Obituary of Bishop Pearson. Reproduced with permission of the Daily Telegraph.
The Right Reverend Thomas Pearson who has died aged 80, was the tall, colourful Roman Catholic ‘Bishop of Lakeland’, celebrated for his mountaineering exploits and his penchant for driving fast cars.
Together with Sir Arnold Lunn, he founded, in 1945, the Achille Ratti Climbing Club named after the one-time Alpine guide who went on to become Pope Pius XI, which supports climbing huts in the Lake District and Wales. Pearson's appointment in 1967 as Bishop in Cumbria, the leader of the Catholic community in the Lake District, was thus supremely fitting.
Twelve years earlier he had managed to buy his own 1250ft mountain at Broad Crag, near Ambleside, together with some farm buildings, which were developed into a mountain resort.
Because he had no titular see of his own, Pearson was given, in accordance with Catholic tradition, a nominal bishopric, that of Sinda (a place in India). In consequence the Lancaster stretch of the M6 became popularly known as ‘The Sinda Track’ on account of the way the bishop used to burn it up in his Jaguar. The registration letters on his car were SBF. “People tend to think it stands for ‘Sinda BF’” said the Bishop.
His Lakeland diocesan area demanded long journeys and at one time he was clocking up 800 miles a week. The Bishop claimed that in an average year, he motored as much as a travelling salesman. Pearson covered the difficult parts of the terrain with practiced aplomb, combining hill climbing with pastoral work. Sometimes, however, the elements got the better of him. On one occasion, he was lost with a party of children in a storm; on another he was stuck in huge snowdrifts on his way to say Mass on the shores of Ullswater.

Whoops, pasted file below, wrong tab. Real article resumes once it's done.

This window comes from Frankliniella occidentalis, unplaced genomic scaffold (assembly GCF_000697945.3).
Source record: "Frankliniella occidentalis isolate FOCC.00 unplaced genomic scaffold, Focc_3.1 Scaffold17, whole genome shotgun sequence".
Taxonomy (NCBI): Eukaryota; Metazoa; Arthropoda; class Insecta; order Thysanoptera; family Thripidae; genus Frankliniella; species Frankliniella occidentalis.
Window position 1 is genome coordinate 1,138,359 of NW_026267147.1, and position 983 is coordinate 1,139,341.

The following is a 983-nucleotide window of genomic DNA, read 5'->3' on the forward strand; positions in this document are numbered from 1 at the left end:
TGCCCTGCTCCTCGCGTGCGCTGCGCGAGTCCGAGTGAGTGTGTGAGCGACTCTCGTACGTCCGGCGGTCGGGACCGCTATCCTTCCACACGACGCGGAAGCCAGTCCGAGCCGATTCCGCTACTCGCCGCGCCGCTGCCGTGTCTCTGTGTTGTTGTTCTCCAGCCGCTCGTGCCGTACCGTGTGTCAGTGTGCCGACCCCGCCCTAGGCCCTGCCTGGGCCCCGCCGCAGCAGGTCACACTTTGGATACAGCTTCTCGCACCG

The climbers’ chapel he opened in the Langdales in 1967 was the first in England at which the obligation of Sunday Mass could be fulfilled on a Saturday evening.
Thomas Bernard Pearson was born in Preston in 1907 and educated at St Ignatius Selective Central School and St Edward’s College, Liverpool. During his school years, he had shown little aptitude for games but when he went to the English College in Rome, to pursue his studies for the priesthood, he began climbing the Dolomites.
After his ordination in 1933, Fr Pearson returned to the Lancaster diocese, determined to foster mountaineering among young people of an outdoor persuasion. He had the unusual distinction of serving the same parish, St Cuthbert’s, Blackpool, first as curate then as parish priest over a continuous stretch of 33 years.
In 1967, he moved to the parish of Our Lady and St Herbert, Windermere. Having been Auxiliary Bishop of Lancaster since 1949, he was then assigned, in line with Vatican Council’s regionalisation policy, to take pastoral care of a defined area of the diocese.
His intimate knowledge of the Lake District and its people made Pearson a key figure in inter church relations which he used to lubricate by giving clergy parties in Windermere for ministers and their wives. A devoted educationalist with an active concern for underprivileged children, the Bishop’s legacies include Windermere’s first Catholic school.
November 27, 1987
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